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ANSWERING THE BELL

This edition of the Flames stepped up with special moment players won't soon forget

by GEORGE JOHNSON @GJohnsonFlames / calgaryflames.com

On the sizeable TV monitor stationed on the far wall of the Calgary Flames inner sanctum, the on-screen message late Friday spoke of both achievement and ambition:

CLINCHED

2017 Stanley Cup playoffs

"Any way we can turn down the lights,'' asked Matt Stajan playfully, "so it'll show up better?''

No reason. Everybody who needs to, knows.

Their names are back in blinking neon on the Stanley Cup playoff marquee.

"I said to the guys, and I meant it," said coach Glen Gulutzan, looking very much the satisfied gentleman. "Those guys, they pushed. I've never been as proud of a group, from the adversity were had at the start, just sticking with it, in my 17 years, 18 years of coaching.

"This is just a fantastic group of guys."

"Very proud of what they accomplished."

Rebounding from an uncharacteristically tight opening, the Flames made their second chance to clinch count, overcoming a jittery, gaffe-filled first-period to dust the San Jose Sharks 5-2.

"We'll enjoy this,'' said captain Mark Giordano. "We've had a lot of ups and downs this year but we found a lot of resilience through the latter half of the year.

"There's excitement. A little bit of relief, too, to get it over with. You don't want to go into the last couple having to do it.

"But there are a lot of four-point games coming up so sharpen our game a bit because we have a chance to move up."

This edition of the Flames, added Stajan, sending up a bit of a cautionary warning flare to the short list of potential first-round playoff opponents, are a more dangerous group than the one that burrowed into Round 2 in the spring of 2015.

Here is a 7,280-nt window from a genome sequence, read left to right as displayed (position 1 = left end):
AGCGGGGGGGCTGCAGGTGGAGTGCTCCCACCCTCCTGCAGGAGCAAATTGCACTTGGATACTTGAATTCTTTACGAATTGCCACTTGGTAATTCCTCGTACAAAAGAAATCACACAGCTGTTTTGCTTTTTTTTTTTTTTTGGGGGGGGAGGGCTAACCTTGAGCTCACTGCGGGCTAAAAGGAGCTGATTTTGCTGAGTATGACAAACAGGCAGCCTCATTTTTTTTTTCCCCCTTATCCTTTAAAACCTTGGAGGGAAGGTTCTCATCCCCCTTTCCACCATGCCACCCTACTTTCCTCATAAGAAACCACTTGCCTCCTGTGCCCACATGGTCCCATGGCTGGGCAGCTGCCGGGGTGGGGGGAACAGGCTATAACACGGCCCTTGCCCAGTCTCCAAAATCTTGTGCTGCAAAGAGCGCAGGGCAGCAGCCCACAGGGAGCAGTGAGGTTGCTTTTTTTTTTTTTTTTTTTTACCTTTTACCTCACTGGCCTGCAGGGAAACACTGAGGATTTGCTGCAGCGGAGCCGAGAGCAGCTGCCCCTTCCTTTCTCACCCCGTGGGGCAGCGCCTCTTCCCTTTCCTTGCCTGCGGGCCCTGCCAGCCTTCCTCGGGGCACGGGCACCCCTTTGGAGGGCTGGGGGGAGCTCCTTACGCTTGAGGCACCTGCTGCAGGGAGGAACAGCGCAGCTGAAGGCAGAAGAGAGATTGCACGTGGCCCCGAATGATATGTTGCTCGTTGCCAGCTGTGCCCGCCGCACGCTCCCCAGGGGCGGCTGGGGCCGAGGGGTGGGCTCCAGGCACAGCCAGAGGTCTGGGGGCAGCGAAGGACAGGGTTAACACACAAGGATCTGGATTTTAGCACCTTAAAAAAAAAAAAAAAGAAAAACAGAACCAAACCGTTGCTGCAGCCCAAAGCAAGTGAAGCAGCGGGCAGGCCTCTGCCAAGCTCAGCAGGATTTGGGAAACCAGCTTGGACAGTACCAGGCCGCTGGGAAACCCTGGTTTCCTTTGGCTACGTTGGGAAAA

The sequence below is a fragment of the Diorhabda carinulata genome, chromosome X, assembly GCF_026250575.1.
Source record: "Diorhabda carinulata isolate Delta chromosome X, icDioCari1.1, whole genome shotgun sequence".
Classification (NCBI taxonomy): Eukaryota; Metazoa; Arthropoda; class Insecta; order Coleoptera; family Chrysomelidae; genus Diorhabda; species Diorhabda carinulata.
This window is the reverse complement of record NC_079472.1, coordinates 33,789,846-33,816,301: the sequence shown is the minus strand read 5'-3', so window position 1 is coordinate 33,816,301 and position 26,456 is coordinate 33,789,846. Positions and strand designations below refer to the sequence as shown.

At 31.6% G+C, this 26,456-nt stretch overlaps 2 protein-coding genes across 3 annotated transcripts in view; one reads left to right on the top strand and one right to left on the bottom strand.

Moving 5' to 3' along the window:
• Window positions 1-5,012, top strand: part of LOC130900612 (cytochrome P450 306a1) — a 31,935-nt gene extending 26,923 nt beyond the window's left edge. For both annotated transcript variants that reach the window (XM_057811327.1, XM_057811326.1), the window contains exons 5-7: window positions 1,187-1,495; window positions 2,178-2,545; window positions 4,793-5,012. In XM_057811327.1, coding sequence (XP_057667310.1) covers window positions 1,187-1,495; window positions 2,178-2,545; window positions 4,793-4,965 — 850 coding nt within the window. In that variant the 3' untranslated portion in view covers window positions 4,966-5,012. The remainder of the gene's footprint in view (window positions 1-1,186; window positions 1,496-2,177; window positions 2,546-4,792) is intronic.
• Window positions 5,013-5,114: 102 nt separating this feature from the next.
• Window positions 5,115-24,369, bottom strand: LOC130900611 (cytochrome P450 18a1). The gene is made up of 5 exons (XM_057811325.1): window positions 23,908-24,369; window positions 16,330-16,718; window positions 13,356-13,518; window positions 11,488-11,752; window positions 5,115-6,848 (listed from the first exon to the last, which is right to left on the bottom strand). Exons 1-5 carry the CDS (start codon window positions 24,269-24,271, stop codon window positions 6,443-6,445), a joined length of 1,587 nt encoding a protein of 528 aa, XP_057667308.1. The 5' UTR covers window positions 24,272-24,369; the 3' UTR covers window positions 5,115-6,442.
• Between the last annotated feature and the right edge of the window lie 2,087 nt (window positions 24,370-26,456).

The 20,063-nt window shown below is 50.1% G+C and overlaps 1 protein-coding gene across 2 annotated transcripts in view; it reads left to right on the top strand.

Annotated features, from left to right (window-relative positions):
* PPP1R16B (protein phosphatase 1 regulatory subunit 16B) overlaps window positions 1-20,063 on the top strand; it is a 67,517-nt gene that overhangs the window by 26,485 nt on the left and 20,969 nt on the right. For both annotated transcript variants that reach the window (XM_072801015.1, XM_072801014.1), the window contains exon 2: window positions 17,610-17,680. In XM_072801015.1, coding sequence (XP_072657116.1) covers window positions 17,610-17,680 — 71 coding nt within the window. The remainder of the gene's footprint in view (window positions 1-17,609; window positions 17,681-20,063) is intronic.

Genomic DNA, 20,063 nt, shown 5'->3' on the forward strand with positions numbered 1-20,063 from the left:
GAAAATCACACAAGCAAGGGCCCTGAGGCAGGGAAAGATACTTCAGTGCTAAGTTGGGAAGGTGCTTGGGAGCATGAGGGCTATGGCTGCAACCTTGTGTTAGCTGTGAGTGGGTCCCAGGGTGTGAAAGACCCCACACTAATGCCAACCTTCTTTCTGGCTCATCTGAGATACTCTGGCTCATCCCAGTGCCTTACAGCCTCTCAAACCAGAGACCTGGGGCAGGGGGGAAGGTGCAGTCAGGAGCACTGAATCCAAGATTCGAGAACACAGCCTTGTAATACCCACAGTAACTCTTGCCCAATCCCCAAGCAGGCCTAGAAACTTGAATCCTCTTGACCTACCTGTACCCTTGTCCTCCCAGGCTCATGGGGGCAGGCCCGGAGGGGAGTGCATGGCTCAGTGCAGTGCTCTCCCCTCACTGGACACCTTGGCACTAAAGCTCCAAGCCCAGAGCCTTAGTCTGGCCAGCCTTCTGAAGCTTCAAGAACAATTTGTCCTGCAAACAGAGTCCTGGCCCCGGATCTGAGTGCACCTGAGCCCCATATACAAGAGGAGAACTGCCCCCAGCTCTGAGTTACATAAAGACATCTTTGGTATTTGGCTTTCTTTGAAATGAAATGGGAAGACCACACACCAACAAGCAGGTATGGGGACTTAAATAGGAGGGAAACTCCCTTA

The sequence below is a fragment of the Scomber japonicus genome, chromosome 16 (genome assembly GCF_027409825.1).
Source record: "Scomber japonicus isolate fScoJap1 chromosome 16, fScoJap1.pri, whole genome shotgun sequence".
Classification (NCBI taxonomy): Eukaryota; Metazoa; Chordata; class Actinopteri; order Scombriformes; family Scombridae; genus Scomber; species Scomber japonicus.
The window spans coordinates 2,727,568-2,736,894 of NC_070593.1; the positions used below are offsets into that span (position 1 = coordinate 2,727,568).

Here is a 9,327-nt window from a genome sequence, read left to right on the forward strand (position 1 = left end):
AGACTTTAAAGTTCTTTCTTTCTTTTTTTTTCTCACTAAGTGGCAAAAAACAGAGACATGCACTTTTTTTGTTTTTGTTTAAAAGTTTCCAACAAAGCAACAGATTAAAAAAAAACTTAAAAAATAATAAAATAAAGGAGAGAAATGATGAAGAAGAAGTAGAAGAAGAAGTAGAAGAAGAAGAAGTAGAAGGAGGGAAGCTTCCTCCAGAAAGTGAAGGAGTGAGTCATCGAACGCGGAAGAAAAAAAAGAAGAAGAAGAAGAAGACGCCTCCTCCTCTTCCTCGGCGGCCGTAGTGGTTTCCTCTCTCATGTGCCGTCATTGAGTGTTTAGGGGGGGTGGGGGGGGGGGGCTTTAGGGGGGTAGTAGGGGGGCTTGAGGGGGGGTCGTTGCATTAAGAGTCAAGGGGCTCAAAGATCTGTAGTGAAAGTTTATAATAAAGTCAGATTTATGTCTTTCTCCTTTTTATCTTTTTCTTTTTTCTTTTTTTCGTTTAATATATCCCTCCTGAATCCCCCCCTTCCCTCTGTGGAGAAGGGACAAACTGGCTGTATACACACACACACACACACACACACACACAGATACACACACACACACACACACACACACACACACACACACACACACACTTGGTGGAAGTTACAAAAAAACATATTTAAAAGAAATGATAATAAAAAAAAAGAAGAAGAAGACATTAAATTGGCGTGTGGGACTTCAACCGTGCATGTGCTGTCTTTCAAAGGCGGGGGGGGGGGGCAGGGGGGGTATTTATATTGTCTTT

"I think it's a little different now. We expected to be here, in this spot,'' he maintained, "whereas a couple years ago maybe we surprised everybody.

"A lot of hard work has gone into this. We really turned it around after All-Star break. We should be proud of ourselves.

"Now we push. Now we go after what we really want."

In nailing down their berth among the Postseason 8 out West, Johnny Gaudreau had his dancing shoes snugly on, creating magic from the mundane, Sam Bennett played out of his skin, capping a brilliant night by hitting an empty net to send the Saddledome into raptures.

And most decisive of all, goaltender Brian Elliott threw up another wall dilettante Donald Trump can only dream of.

"I'm loving it right now,'' said Bennett, whose unerring, coverage-splitting backdoor pass found Gaudreau for the game-opening goal, post-game. "I'm having a lot of fun. This way you work hard in training camp, this is why you work hard in the summer: For this moment. For these playoffs."

Elliott was added in the summer for moments. Those "Moooooooooose!'' chants familiar to Missourians are beginning to pick up decibel-level and frequency around the upper reaches of the Scotiabank Saddledome.

"He's been our best player game in and game out for the majority of this year,'' raved Bennett. "He deserves all those chants and I hope they keep on coming."

Two gems in particular stand out, stabbing a blocker to spit back Joe Pavelski's shot from prime location and with the score 4-2 and 6:34 left, flashing the leather like Brooks Robinson at third to flag down a 2-on-1 off the stick of Sharks' right winger Kevin Leblanc.

"Right now, it's just kinda do whatever you can to get the win,'' said Elliott, (characteristically) underplaying his role in this moment, and this renaissance. "

Four games - two against Pacific Division-leading Anaheim, one each against the Sharks and Kings - round out the schedule.

With a spot confirmed, in this daily Snakes & Ladders game of jockeying for position, there's still plenty of time, and wiggle room, to climb the ladder.

"Sometimes,'' said Gulutzan, who of course coached a spell in Nevada's gaming playpen, "playing with house money's a little dangerous in Vegas but we're going to see where we can take this, how high we can get in the standings.

Given skill the quality of Brent Burns, Joe Thornton and Joe Pavleski, Patrick Marleau et al, even at 4-2 an undercurrent of nervousness prevailed.

 So only when Bennett hit the empty net with 33.2 seconds remaining could everyone in the building exhale.

"I thought,'' mused Gulutzan, "that I was the only guy nervous. But when Benny came out of the box and got the empty netter, I watched all the guys stand up and start hugging each other.

"I could tell they felt probably a little bit the same as me.

"A special moment there, I can tell you.

"Something I'll remember, for sure."

 

 

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